7/15: time marches on

How can it be a quarter of the way through the year already? Obviously if I didn’t post this by 31st March it would be too late to use this title.

I wonder if anyone has even noticed how few posts I’ve put on WordPress this year; a far cry from the year I took the challenge to do a post every day.

The petunias have had their season as we seriously move into autumn, apart from this week’s splash of late summer.

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366/366: full circle

An achievement in itself has been managing to blog every day of the year. I am commemorating this auspicious occasion with some good news. The semi-circle of shame is no longer. I mentioned that I would do the grand unveiling on New Year’s Eve, so here ’tis.

Having weeded it all, it was ready to attack, by removing some soil and recycling some old vinyl and rocks.

weeded and ready to attack

recycling vinyl and rocks

rock'n'roll

almost finishedAlmost complete, I will probably add more river rocks to the arrangement, but for now it will suffice.

WordPress’s Project 365 challenge has encouraged me to write every day, and it is true: the more you write, the more you want to write. However, I know that on some occasions I was scratching around for a post, so next year I will not be forcing myself to do it daily. Hopefully, my posts can be more thoughtful, although sometimes it’s fun just sharing a photo I like, with little or no writing. I’m looking at posting weekly on princessprattles, freeing myself up to work on my novel, my other blogs, and maybe even introduce a couple more. Yes, addicted to blogging and loving it.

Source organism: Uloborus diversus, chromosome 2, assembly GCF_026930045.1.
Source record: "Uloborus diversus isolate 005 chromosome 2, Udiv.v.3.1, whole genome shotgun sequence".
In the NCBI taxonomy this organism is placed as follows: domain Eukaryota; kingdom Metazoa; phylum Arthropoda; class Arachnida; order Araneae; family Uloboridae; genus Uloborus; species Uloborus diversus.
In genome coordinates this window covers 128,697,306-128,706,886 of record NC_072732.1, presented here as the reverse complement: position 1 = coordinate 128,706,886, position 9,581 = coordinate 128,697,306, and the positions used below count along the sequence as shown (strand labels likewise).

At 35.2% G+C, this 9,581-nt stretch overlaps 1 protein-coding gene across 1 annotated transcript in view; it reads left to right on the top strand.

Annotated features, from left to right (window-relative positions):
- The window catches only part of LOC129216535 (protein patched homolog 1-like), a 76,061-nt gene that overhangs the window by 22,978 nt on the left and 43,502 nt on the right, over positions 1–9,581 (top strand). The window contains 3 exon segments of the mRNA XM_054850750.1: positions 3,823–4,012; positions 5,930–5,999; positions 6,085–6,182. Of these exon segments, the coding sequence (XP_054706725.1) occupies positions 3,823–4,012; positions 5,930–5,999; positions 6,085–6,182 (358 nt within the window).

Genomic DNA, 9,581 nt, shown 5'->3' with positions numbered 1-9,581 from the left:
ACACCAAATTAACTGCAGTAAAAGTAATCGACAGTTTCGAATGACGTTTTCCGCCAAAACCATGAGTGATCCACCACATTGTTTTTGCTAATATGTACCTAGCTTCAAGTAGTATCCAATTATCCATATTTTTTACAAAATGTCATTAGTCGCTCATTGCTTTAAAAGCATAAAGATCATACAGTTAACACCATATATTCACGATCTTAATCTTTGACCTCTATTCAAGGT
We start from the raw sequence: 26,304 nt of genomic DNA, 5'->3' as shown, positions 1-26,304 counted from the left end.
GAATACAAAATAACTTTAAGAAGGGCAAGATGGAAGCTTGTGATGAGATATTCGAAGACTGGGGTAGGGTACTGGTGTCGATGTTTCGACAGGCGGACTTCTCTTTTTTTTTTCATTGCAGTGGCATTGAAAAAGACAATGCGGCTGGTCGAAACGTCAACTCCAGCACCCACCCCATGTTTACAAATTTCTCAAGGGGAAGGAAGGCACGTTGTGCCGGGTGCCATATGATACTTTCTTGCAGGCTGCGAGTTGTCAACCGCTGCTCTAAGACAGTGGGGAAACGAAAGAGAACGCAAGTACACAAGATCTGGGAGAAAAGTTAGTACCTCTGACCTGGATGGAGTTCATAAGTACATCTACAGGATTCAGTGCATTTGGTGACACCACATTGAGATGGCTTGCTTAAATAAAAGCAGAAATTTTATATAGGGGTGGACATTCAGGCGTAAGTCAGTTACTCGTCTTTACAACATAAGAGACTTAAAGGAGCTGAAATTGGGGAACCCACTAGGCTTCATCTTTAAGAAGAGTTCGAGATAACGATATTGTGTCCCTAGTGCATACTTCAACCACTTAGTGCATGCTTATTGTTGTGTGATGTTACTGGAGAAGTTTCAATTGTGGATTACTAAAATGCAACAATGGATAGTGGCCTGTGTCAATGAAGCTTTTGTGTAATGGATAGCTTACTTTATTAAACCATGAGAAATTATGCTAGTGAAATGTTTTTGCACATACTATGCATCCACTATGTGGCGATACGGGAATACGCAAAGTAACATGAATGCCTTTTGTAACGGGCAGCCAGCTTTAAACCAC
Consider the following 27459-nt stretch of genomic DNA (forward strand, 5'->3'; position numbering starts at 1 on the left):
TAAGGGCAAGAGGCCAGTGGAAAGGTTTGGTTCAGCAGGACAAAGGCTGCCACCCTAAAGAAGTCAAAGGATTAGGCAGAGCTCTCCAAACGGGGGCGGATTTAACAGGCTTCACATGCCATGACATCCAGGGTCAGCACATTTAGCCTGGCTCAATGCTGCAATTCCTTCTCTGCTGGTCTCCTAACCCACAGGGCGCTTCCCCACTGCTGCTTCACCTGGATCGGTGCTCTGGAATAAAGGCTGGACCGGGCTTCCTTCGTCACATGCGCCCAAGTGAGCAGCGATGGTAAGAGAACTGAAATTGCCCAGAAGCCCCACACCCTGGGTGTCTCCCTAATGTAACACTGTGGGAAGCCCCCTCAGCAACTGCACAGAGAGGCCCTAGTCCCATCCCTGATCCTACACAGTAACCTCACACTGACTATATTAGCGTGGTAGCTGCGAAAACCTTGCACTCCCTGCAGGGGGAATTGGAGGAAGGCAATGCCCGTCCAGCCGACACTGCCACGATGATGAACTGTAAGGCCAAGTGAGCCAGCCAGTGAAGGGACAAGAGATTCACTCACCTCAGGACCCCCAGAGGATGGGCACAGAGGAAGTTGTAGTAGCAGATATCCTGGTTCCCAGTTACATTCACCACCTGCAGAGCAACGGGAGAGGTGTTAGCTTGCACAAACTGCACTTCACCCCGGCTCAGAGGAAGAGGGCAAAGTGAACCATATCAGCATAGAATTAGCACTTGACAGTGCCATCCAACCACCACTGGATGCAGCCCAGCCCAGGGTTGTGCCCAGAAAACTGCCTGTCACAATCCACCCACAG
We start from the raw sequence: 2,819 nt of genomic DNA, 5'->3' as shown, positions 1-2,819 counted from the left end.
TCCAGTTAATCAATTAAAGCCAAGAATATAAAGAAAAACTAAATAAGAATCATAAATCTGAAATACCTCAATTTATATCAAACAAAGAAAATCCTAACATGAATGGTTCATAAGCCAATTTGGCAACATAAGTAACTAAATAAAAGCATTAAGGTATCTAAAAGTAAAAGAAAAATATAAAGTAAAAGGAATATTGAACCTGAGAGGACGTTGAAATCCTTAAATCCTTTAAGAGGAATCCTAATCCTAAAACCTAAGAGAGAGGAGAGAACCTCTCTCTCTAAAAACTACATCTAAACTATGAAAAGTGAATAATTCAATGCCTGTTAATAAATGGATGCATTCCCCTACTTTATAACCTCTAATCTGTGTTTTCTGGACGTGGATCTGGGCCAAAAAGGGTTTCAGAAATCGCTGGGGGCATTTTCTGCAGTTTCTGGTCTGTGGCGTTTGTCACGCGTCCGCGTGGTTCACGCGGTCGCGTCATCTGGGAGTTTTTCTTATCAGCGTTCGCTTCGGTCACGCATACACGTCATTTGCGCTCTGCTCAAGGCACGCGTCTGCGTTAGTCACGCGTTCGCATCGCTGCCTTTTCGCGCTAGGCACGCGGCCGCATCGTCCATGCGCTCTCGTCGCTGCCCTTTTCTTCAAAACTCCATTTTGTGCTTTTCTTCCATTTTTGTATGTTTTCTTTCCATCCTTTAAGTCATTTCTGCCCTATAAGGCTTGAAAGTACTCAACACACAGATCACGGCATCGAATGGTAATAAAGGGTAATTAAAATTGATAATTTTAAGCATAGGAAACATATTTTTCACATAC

Have a fantastic New Year, and aspire to great things. The possibilities are endless.

321/366: the case of the mystery plant

Springing up out of nowhere, I don’t know what this plant is. At the moment it is shrub-sized, but you never know, it could end up being a tree.

We’ve left it in situ in case it is something we would like, but who knows?

I was googling leaves to see if I could find out what they are, but all it showed me was there are many different classifying features to leaves. Who even knew all the shapes and styles that are out there?

The leaves are reminiscent of my rhododendron, though not as bright a green. The shape of the leaves is quite elliptical, the veins are pinnate, the leaves seem to be whorled, and they are pleasantly lightly scented when crushed. The trunk seems to be flecked with a lighter colour too. To me, it could be a distant relative of the rhody or maybe the love-child of a rhododendron and lemon tree? I am no expert (obviously).

Photo of Rhododendron leaves:

Photo of older Rhododendron leaves:

Photo of the mystery leaves:

Photo of the mystery trunk:

If you have any ideas to share, please help me, as I need to make a decision about whether it stays in my garden or goes. Thank you in anticipation.

 

255/366: how my garden equates with eating an elephant